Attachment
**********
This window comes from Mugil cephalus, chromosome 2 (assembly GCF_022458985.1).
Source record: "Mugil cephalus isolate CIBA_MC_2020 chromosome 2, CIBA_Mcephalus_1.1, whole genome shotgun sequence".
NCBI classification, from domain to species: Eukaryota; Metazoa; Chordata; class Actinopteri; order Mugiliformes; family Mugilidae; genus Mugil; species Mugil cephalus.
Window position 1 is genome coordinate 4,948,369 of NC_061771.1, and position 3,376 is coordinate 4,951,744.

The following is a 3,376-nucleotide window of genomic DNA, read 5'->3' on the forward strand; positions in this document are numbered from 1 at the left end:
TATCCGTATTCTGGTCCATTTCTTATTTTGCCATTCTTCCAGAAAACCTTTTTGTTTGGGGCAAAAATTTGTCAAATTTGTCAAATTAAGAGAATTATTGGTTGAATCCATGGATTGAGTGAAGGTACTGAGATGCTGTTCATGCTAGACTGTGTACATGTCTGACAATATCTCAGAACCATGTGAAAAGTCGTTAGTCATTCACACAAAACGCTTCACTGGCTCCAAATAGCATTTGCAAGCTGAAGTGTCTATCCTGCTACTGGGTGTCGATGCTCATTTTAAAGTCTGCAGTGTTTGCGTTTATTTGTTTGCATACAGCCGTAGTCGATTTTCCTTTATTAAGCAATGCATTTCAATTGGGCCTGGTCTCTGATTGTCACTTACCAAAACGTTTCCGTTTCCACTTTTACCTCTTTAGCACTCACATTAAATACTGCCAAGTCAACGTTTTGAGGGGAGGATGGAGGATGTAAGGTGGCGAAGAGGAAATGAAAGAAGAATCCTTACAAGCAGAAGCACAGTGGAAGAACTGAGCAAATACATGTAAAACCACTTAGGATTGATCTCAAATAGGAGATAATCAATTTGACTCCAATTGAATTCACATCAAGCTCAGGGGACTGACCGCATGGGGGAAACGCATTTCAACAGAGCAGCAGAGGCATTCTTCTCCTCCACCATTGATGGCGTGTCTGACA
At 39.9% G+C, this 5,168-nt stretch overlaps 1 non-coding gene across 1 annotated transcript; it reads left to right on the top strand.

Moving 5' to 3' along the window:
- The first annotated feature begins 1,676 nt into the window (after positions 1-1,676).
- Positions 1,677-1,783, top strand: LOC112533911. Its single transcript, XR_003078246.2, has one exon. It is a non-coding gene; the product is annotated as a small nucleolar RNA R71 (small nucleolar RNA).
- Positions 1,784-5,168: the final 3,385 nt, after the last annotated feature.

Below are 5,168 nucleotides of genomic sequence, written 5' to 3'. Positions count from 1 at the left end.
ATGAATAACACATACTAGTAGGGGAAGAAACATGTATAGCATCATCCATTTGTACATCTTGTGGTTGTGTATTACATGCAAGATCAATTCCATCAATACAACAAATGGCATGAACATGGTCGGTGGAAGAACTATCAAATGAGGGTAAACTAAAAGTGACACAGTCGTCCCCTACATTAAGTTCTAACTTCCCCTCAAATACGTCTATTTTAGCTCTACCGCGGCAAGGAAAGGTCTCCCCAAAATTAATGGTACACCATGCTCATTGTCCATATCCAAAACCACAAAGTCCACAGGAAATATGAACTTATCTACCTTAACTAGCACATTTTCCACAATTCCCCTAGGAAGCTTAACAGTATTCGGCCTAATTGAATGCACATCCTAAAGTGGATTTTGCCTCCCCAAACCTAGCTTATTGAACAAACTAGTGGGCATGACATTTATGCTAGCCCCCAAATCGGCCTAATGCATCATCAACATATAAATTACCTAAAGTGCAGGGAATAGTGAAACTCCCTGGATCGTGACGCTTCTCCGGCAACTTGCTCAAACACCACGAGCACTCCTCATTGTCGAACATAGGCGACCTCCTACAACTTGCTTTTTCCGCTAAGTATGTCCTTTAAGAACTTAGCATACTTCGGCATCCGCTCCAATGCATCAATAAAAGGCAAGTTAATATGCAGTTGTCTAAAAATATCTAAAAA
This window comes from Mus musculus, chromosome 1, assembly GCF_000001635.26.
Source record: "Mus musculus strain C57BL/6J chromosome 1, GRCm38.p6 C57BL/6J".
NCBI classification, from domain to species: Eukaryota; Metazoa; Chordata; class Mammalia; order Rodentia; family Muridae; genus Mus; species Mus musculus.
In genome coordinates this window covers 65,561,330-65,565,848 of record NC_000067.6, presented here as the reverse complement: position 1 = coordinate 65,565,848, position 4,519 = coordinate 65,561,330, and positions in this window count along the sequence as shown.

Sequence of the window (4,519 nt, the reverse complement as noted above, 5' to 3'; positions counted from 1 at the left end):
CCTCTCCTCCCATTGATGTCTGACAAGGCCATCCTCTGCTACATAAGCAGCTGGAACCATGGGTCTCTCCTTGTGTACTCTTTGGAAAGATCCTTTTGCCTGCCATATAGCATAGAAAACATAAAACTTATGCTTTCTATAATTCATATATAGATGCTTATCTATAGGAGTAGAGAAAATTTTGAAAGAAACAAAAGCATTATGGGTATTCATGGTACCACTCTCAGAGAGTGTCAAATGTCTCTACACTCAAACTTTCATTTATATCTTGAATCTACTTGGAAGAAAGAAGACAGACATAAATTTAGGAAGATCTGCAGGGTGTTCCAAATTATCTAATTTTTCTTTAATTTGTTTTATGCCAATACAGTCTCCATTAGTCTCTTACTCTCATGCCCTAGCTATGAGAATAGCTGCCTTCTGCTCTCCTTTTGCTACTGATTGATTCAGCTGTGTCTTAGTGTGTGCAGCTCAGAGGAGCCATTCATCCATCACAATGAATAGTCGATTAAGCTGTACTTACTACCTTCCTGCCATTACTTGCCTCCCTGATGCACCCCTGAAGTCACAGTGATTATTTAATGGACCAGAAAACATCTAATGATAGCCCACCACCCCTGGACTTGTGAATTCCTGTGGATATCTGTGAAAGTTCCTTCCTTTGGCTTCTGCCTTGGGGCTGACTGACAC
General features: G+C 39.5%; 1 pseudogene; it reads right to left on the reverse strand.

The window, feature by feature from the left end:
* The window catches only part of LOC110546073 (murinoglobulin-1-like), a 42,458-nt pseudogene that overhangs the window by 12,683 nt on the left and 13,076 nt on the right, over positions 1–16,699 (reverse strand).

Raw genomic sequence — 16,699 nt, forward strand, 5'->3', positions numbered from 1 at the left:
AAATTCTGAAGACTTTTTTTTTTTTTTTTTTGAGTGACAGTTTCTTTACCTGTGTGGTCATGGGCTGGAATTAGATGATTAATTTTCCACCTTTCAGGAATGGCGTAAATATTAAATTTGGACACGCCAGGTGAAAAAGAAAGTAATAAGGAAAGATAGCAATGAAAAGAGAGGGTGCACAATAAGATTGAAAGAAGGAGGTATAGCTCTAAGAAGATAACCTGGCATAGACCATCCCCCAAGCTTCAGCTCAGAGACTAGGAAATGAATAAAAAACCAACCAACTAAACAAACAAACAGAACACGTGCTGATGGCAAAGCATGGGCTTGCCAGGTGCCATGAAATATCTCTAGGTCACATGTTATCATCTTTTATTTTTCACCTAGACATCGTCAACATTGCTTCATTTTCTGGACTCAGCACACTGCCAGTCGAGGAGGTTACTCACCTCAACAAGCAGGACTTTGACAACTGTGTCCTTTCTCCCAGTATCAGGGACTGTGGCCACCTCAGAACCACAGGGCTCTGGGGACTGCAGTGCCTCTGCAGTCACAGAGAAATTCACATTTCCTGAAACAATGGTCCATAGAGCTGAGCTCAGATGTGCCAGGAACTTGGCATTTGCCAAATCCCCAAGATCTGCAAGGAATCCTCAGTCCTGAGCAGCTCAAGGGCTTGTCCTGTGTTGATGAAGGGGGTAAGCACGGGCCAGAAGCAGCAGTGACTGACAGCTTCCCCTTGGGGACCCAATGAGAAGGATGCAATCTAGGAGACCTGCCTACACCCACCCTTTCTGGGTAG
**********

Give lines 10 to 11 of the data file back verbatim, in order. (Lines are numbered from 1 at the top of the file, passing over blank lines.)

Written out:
- Positions 1,677-1,783, top strand: LOC112533911. Its single transcript, XR_003078246.2, has one exon. It is a non-coding gene; the product is annotated as a small nucleolar RNA R71 (small nucleolar RNA).
- Positions 1,784-5,168: the final 3,385 nt, after the last annotated feature.